• Demonstrate some ability (in the assessed essay and examination) to construct a sustained and cohesive written argument and to deploy appropriate scholarly methods of presentation;

  • Demonstate analyzing of texts; speaking in front of groups; making connections to present-day concerns; improved writing; self confidence in abilities.

Employability skills

Analytical skills
Students taking this unit will be able to analyse and evaluate arguments and texts. Above all, committed students will emerge from this course unit with an advanced capacity to think critically, i.e. knowledgeably, rigorously, confidently and independently.
Group/team working
Students taking this unit will be able to work courteously and constructively as part of a larger group.
On this unit students are encouraged to respond imaginatively and independently to the questions and ideas raised by texts and other media.
Students on this unit must take responsibility for their learning and are encouraged not only to participate in group discussions but to do so actively and even to lead those discussions.
Project management
Students taking this unit will be able to work towards deadlines and to manage their time effectively.
Oral communication
Students taking this unit will be able to show fluency, clarity and persuasiveness in spoken communication.
Students on this unit will be required to digest, summarise and present large amounts of information. They are encouraged to enrich their responses and arguments with a wide range of further reading.
Written communication
Students on this unit will develop their ability to write in a way that is lucid, precise and compelling.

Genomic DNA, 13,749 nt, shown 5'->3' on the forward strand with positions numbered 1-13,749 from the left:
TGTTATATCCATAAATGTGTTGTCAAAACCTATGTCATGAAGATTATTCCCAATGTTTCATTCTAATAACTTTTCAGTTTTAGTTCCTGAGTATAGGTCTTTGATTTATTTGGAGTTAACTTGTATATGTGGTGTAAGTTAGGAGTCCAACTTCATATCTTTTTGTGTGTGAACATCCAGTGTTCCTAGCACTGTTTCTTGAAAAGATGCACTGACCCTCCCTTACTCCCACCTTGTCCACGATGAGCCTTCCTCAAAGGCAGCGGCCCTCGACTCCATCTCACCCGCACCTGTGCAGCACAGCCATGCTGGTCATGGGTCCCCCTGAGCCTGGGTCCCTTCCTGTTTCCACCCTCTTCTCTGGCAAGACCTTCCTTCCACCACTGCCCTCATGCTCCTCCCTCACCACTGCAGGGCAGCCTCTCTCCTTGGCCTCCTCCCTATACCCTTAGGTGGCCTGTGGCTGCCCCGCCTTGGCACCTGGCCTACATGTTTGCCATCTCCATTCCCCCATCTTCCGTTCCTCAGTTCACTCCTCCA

Assessment methods

Method Weight
Other 50%
Written assignment (inc essay) 50%

Bibliographical Essay

Feedback methods

Written feedback on essays 1 and 2

Additional one-to-one feedback (during the consultation hour or by making an appointment)

Recommended reading

Readings will be drawn from the Norton Anthology of American Literature, 8th edition, volumes A and B. Readings may include:  

The journals and writings of Christopher Columbus, Alvar Nunez Cabeza de Vaca, and John Smith; 

Poems by Anne Bradstreet, Phillis Wheatley, Emily Dickinson, and Walt Whitman; 
Jonathan Edwards, “Sinners in the Hands of an Angry God”;  

Mary Rowlandson, A Narrative of the Captivity and Restoration of Mrs Mary Rowlandson;  
Susannah Rowson, Charlotte Temple; 

Benjamin Franklin, selections from The Autobiography;  

Nathaniel Hawthorne, “Young Goodman Brown”; 

Edgar Allan Poe, “The Fall of the House of Usher”; 

Elizabeth Cady Stanton, “The Declaration of Sentiments”; 

Harriet Jacobs, selections from Incidents in the Life of a Slave Girl; 

Henry David Thoreau, selections from Walden; 

Frederick Douglass, Narrative of the Life of Frederick Douglass, An American Slave; 
Stephen Crane, The Red Badge of Courage. 

Study hours

Scheduled activity hours
Assessment written exam 2
Lectures 22
Seminars 11
Independent study hours
Independent study 165

Teaching staff

Staff member Role
Joy Michelle Coghlan Unit coordinator